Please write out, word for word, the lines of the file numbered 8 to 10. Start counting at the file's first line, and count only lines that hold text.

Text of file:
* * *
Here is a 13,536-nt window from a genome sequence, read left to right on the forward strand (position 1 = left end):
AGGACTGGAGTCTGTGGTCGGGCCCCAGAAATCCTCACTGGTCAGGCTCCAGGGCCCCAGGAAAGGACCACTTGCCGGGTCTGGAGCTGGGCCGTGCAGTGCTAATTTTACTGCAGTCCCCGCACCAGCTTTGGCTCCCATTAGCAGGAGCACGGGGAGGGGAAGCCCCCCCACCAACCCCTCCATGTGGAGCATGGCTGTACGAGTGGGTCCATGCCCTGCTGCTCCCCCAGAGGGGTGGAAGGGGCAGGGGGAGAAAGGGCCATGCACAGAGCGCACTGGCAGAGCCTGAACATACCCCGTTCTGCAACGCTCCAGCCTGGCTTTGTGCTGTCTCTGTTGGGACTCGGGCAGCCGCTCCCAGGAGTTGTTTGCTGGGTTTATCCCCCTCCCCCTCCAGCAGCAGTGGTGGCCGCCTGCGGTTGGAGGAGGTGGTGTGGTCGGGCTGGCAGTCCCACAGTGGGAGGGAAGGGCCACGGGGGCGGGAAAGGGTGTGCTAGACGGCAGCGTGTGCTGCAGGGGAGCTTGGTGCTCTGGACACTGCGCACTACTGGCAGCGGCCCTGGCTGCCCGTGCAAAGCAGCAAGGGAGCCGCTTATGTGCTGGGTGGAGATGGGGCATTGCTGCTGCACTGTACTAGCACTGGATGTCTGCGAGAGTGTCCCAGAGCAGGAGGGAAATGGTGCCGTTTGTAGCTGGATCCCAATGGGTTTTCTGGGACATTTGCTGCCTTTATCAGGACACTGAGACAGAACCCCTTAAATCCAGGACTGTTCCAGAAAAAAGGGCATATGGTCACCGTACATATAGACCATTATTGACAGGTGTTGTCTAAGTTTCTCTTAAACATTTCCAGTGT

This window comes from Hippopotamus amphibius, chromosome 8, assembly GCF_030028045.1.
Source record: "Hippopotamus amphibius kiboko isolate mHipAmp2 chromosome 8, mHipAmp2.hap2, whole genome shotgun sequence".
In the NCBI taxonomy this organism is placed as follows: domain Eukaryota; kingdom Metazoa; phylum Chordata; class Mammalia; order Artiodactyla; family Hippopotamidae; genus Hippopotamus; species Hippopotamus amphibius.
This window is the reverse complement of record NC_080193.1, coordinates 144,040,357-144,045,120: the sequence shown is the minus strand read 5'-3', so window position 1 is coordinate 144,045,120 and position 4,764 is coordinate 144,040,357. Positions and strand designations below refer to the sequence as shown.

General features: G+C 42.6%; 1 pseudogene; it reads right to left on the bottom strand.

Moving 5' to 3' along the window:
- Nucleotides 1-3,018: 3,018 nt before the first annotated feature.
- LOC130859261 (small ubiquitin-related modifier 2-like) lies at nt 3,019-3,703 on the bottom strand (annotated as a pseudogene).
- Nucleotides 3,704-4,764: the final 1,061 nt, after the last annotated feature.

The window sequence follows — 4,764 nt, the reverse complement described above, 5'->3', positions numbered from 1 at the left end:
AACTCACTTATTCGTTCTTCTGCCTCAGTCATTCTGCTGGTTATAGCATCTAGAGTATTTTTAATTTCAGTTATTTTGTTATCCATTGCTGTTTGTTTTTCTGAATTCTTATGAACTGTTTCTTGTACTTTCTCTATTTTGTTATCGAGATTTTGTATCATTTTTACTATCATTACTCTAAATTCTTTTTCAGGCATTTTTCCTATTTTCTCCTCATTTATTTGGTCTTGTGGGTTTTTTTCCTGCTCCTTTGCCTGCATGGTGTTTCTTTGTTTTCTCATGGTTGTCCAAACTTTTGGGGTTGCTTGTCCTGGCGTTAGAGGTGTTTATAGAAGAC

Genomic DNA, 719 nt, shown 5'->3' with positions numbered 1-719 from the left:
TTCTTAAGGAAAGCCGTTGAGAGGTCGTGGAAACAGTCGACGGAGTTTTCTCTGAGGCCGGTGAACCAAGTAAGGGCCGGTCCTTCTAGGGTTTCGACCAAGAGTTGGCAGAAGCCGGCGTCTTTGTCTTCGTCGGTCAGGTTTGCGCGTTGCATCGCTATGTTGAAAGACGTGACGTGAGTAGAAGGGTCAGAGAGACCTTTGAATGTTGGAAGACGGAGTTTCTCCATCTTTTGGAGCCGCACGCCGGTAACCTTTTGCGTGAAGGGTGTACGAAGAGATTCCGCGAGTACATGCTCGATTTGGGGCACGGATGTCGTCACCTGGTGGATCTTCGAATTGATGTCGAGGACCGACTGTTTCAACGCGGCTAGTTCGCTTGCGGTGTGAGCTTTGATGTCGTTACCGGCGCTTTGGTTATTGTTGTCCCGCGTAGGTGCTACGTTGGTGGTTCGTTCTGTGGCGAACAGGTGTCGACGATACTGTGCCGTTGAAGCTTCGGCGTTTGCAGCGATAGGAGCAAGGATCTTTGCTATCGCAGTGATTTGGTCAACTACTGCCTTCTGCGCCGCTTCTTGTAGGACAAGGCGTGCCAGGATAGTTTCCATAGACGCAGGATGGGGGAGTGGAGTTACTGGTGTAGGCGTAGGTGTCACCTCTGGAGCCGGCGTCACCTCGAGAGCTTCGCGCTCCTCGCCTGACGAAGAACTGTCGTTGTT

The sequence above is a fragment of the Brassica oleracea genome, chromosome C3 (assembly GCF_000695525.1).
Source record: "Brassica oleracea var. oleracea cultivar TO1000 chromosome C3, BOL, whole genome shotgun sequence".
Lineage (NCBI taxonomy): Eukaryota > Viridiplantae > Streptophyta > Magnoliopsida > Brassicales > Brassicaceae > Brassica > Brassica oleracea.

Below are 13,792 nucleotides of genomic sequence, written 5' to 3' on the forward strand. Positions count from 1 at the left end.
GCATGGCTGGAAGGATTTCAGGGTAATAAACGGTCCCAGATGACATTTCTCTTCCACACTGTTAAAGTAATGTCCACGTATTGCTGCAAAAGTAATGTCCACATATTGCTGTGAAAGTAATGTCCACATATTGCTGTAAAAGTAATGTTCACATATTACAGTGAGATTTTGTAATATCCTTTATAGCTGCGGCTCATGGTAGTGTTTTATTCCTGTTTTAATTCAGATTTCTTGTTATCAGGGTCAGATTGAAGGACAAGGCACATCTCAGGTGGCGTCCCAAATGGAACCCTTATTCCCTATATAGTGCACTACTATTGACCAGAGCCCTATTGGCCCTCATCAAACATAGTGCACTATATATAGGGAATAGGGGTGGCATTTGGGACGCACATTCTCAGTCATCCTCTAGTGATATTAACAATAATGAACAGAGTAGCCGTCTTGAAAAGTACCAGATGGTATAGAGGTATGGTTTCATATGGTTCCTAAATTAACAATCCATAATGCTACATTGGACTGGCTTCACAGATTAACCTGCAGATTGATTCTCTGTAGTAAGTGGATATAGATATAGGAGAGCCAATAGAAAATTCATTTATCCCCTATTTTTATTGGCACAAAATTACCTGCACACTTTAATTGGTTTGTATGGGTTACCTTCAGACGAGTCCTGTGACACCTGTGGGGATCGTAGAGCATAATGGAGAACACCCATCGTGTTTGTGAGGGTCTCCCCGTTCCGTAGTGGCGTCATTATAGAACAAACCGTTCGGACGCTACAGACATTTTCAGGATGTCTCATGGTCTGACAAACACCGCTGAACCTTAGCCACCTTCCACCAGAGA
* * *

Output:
Moving 5' to 3' along the window:
- Nucleotides 1-3,018: 3,018 nt before the first annotated feature.
- LOC130859261 (small ubiquitin-related modifier 2-like) lies at nt 3,019-3,703 on the bottom strand (annotated as a pseudogene).